The Government anticipates that the Medicines and Healthcare Products Regulatory Agency ("MHRA") will make use of its powers under reg.174 of the Human Medicines Regulations 2012 ("HMRs"), and temporarily authorise use of an unlicensed vaccine. This is in response to the specific health threat we face, in order to avoid any delay in rolling out a nationwide vaccination programme. The proposed changes are to ensure appropriate legislative measures are in place to support any such decision.
Unlicensed vaccines to prevent delay
The HMRs recognise that where manufacturers and healthcare professionals are asked by the MHRA to supply an unlicensed medicinal product, it would be unfair to ask them to accept responsibility for the consequences resulting from use of the product. Manufacturers and healthcare professionals are granted immunity from civil action in reg.345.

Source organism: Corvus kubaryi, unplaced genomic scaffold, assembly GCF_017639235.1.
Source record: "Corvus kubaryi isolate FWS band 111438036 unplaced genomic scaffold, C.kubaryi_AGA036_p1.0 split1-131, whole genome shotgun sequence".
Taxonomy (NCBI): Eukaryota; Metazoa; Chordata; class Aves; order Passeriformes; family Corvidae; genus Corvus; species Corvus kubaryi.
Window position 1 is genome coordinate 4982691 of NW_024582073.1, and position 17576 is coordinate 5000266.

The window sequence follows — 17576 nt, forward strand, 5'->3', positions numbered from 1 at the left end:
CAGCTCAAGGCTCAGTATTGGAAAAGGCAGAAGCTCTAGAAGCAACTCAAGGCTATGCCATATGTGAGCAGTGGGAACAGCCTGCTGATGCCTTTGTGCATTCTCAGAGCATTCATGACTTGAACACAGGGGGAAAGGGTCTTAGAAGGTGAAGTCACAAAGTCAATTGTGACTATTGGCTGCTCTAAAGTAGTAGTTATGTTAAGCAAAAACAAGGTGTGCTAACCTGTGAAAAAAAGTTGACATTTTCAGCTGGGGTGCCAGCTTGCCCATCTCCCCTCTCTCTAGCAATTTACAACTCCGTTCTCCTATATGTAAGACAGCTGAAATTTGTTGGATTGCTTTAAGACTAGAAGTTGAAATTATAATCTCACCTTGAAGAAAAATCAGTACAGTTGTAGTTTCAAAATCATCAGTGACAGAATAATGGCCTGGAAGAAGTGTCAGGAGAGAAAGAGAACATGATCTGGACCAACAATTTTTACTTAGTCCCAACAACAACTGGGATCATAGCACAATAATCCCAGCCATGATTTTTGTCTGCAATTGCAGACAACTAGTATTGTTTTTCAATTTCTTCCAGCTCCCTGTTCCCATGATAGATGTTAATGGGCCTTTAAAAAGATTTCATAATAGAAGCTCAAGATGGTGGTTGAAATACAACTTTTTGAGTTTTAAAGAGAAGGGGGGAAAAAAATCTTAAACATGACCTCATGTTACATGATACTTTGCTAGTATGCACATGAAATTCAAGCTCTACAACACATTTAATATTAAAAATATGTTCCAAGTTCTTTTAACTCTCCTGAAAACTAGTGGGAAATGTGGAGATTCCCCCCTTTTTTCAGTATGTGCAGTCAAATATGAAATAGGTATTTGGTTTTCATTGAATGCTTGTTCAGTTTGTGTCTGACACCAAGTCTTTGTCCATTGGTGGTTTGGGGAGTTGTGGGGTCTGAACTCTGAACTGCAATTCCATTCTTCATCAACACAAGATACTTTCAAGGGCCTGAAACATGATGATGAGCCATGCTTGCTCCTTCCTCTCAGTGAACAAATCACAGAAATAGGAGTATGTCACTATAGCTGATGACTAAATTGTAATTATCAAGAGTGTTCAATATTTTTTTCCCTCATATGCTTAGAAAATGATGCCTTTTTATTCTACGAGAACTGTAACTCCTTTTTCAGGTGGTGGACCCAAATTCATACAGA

Regulation 345 transposes into UK law Article 5(3) of Directive 2001/83, which is a requirement that Member States set out provisions to protect manufacturers and healthcare professionals from civil liability arising from use of an unlicensed medicinal product in response to the spread of pathogens, such as COVID-19. The Directive does not, however, include pharmaceutical companies in the immunity from civil liability. The UK government proposes to amend the legislation to extend immunity to pharmaceutical companies also. In doing so, companies willing to cooperate in a national vaccination programme can be assured that they will not be exposed inappropriately to civil liability.
The consultation paper aims to clarify the scope of the immunity from civil liability contained in reg.345, so that it also applies to the company placing an unlicensed vaccine on the market; and to set out the consequences of breaching any of the conditions that the MHRA may place on the temporary authorisation.
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